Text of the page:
- Project plans
- Project activities
- Legislation and standards
- Industry context
Last edited 01 Feb 2018
Stone dressing is the working of quarried stone into the shape and size required for use. This can be necessary as stones obtained from quarrying generally do not have the exact required dimensions or finish.
Stones may be dressed at the quarry site itself, as this reduces the weight that needs to be transported and so reduces costs.
Stone dressing can be carried out using a variety of tools depending upon the finish required. Rough finishes may be achieved using quarry hammers and chisels, whereas rubbed or polished finishes may be achieved by rubbing or grinding a cut stone surface, either by hand (using sand and water, pumice stone, and so on), or by machine.
There are several types of finish that can be achieved by stone dressing:
- Axed: Hard stones such as granite are dressed using a stone axe.
- Boasted: A boaster is used to create parallel horizontal, vertical or inclined lines.
- Combed: A steel comb with sharp teeth is dragged in all directions across the surface of soft stones.
- Circular: Predominantly used for columns, circular finished stones are made into a rounded shape.
- Chisel-drafted margins: A chisel is used on stones forming uniform joints to create pitched, square or chamfered margins.
- Furrowed: The middle portion of the stone projects from the sides by around 15 mm, and deep grooves made across it.
- Moulded: Stones are moulded into decorative strips of various shapes.
- Polished: Usually for marbles, granites and so on.
- Punched: A machine depresses the stone surface creating hollows and ridges.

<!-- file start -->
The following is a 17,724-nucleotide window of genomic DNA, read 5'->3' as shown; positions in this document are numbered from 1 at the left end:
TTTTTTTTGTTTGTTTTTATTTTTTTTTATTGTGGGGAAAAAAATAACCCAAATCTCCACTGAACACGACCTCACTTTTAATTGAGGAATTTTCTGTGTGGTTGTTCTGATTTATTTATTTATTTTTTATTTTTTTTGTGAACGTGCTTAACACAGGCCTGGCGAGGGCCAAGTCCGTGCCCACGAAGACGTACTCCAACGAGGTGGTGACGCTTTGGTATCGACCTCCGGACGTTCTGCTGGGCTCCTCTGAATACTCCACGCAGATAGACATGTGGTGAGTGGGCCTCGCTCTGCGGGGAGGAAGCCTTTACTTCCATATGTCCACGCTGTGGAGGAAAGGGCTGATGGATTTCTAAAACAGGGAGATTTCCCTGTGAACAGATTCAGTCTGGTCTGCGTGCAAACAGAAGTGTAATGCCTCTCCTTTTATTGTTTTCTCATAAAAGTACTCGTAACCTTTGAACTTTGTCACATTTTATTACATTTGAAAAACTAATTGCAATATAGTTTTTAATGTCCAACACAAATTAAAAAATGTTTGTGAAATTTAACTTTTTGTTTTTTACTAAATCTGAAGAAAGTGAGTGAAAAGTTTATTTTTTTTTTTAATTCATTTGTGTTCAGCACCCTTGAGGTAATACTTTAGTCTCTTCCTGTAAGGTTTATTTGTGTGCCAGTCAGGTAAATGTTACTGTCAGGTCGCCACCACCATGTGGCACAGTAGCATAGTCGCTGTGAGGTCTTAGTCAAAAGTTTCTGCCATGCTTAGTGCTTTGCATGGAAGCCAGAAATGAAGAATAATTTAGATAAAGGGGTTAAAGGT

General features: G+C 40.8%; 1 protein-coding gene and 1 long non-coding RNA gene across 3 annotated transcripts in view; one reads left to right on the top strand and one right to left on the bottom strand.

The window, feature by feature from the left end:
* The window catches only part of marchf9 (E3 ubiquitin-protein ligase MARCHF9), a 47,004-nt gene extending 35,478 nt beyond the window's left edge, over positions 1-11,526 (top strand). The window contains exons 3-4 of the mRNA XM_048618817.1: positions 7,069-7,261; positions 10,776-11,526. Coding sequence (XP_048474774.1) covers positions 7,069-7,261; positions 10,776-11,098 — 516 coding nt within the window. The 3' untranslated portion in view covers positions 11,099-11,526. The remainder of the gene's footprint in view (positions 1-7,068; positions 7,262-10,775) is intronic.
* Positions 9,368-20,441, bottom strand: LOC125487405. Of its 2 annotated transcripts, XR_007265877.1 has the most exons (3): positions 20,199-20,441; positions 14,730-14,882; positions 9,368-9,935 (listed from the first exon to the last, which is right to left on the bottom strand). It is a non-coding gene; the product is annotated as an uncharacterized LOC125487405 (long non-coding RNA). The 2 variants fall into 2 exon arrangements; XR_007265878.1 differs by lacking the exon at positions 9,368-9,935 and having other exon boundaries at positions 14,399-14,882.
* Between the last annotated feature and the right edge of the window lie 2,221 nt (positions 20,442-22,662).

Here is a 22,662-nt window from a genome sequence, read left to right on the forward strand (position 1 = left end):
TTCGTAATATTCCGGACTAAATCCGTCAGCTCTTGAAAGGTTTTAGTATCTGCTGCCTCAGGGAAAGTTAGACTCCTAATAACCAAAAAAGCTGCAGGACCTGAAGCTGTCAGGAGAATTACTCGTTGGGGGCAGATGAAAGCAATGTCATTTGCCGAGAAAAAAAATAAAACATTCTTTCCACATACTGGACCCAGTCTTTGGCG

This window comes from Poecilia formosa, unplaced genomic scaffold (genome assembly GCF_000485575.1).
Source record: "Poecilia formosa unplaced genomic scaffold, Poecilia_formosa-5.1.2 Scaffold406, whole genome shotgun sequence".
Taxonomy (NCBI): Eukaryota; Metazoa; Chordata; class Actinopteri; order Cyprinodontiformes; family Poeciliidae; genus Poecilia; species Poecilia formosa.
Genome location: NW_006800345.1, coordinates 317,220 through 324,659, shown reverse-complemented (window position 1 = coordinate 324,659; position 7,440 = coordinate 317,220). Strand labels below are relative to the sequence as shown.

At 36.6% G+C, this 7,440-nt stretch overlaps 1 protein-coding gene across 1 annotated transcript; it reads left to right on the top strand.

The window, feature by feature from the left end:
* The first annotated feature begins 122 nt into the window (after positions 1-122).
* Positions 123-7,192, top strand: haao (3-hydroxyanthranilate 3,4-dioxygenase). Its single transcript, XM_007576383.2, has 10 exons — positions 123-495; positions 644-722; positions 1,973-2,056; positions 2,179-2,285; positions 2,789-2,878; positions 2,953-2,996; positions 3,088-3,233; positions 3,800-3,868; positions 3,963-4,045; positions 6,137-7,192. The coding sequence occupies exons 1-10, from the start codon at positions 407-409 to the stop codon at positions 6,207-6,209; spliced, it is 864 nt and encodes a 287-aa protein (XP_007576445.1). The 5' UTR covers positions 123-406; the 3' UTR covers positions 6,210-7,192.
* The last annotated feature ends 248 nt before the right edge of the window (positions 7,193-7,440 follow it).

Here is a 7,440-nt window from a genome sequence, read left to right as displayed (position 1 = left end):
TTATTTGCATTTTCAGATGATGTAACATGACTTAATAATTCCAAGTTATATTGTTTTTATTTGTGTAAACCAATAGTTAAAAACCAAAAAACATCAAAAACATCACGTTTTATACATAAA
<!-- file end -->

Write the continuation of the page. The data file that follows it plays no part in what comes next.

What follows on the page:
- Reticulated: A margin is left around the surface, and irregular shapes formed in the finish.
- Rusticated: A rough or patterned surface is cut into the visible face of masonry blocks.
- Scrabbling: Irregular projections are removed using a scrabbling hammer leaving a rough finish.
- Sunk: The original surface is depressed into wide grooves, marks, and so on.
- Vermiculated: Similar to reticulated but the shapes are curved, giving a ‘worm-eaten’ aesthetic.
 Related articles on Designing Buildings Wiki
Featured articles and news
Conservation in the heritage cities of Venice and Liverpool.
Which room is the most fun to design? Find out the 'Grand Designs' presenter's unusual choice in our interview.
Full suite of speakers are announced for this year's BSRIA Briefing event.
Book your place for the Architectural Technology Awards 2018.
There are many ways of classifying types of building. Have a look at our range of building articles.
BSRIA have launched the 'major update' of the go-to design framework guide for building services.
How to get results with building life cycle assessment.
Government publishes a prospectus inviting proposals for new 'garden communities'.
The Morandi motorway bridge in Genoa collapses during rainstorm while undergoing maintenance works.
'Developed design' is a phrase coined by the RIBA for their 2013 Plan of Work. But what does it actually mean?
New green paper published aiming to rebalance the relationship between landlords and residents and tackle stigma.